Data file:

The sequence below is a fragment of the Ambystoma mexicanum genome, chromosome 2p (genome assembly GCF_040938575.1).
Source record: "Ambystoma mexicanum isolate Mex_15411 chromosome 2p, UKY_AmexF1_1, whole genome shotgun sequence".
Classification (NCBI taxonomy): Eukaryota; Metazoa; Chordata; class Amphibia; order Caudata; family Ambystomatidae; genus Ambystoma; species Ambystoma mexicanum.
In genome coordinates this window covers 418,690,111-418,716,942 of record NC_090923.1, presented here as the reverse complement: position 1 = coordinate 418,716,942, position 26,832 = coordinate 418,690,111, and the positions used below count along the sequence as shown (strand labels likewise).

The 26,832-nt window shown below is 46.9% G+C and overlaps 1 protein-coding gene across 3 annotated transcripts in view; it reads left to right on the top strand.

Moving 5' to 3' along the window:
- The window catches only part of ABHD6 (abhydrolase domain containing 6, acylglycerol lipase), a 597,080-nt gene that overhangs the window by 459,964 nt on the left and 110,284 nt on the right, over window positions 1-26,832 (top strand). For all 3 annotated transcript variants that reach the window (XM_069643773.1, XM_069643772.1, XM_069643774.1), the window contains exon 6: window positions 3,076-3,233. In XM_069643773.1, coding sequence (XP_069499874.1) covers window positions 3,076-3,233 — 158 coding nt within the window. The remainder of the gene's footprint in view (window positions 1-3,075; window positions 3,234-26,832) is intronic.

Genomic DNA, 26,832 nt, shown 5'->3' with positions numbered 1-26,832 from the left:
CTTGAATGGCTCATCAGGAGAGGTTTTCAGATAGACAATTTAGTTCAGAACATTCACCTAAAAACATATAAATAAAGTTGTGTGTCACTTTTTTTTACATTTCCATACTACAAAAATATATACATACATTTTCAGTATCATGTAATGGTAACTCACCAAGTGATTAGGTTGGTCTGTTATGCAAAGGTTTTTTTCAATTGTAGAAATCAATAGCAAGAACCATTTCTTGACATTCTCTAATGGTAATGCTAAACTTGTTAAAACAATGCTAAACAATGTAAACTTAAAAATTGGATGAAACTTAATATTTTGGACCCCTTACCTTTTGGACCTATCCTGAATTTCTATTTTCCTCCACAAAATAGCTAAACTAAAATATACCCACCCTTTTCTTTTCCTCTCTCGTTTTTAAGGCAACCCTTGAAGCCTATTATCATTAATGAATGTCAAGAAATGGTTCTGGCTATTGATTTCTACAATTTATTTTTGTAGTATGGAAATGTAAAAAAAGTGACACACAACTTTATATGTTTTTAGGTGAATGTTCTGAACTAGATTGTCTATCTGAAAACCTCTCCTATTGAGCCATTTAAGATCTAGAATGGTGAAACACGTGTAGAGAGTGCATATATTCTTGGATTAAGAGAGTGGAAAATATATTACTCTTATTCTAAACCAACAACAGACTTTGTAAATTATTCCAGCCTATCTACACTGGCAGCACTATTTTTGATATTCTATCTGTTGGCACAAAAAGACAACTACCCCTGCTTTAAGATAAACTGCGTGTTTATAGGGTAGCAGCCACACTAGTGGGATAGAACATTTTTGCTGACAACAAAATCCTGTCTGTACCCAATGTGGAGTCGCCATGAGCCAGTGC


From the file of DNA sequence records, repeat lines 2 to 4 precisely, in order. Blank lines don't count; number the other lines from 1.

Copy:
Source record: "Ambystoma mexicanum isolate Mex_15411 chromosome 2p, UKY_AmexF1_1, whole genome shotgun sequence".
Classification (NCBI taxonomy): Eukaryota; Metazoa; Chordata; class Amphibia; order Caudata; family Ambystomatidae; genus Ambystoma; species Ambystoma mexicanum.
In genome coordinates this window covers 418,690,111-418,716,942 of record NC_090923.1, presented here as the reverse complement: position 1 = coordinate 418,716,942, position 26,832 = coordinate 418,690,111, and the positions used below count along the sequence as shown (strand labels likewise).